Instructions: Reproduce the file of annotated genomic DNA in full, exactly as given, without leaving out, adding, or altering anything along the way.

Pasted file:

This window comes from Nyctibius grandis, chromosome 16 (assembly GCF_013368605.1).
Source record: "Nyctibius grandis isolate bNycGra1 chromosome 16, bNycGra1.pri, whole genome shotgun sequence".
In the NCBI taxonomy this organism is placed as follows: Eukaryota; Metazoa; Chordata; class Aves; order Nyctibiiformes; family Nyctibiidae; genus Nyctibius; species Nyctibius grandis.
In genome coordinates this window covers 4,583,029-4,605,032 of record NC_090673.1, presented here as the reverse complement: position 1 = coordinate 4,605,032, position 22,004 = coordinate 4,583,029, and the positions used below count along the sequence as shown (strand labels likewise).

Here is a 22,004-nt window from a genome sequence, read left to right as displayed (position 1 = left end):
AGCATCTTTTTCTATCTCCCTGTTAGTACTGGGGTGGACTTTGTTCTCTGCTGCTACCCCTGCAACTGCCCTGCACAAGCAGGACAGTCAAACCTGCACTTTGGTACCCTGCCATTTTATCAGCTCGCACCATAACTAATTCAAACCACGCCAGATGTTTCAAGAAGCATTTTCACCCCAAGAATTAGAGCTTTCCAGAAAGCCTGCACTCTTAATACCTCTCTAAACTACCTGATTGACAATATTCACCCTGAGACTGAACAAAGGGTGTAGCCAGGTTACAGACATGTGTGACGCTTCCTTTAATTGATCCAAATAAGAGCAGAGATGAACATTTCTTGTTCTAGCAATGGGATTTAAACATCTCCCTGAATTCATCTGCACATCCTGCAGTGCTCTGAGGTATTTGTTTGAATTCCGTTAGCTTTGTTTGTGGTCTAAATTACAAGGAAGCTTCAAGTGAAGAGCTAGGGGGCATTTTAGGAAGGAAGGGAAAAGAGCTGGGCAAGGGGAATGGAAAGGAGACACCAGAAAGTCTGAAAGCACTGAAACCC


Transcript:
This window comes from Nyctibius grandis, chromosome 16 (assembly GCF_013368605.1).
Source record: "Nyctibius grandis isolate bNycGra1 chromosome 16, bNycGra1.pri, whole genome shotgun sequence".
In the NCBI taxonomy this organism is placed as follows: Eukaryota; Metazoa; Chordata; class Aves; order Nyctibiiformes; family Nyctibiidae; genus Nyctibius; species Nyctibius grandis.
In genome coordinates this window covers 4,583,029-4,605,032 of record NC_090673.1, presented here as the reverse complement: position 1 = coordinate 4,605,032, position 22,004 = coordinate 4,583,029, and the positions used below count along the sequence as shown (strand labels likewise).

Here is a 22,004-nt window from a genome sequence, read left to right as displayed (position 1 = left end):
AGCATCTTTTTCTATCTCCCTGTTAGTACTGGGGTGGACTTTGTTCTCTGCTGCTACCCCTGCAACTGCCCTGCACAAGCAGGACAGTCAAACCTGCACTTTGGTACCCTGCCATTTTATCAGCTCGCACCATAACTAATTCAAACCACGCCAGATGTTTCAAGAAGCATTTTCACCCCAAGAATTAGAGCTTTCCAGAAAGCCTGCACTCTTAATACCTCTCTAAACTACCTGATTGACAATATTCACCCTGAGACTGAACAAAGGGTGTAGCCAGGTTACAGACATGTGTGACGCTTCCTTTAATTGATCCAAATAAGAGCAGAGATGAACATTTCTTGTTCTAGCAATGGGATTTAAACATCTCCCTGAATTCATCTGCACATCCTGCAGTGCTCTGAGGTATTTGTTTGAATTCCGTTAGCTTTGTTTGTGGTCTAAATTACAAGGAAGCTTCAAGTGAAGAGCTAGGGGGCATTTTAGGAAGGAAGGGAAAAGAGCTGGGCAAGGGGAATGGAAAGGAGACACCAGAAAGTCTGAAAGCACTGAAACCC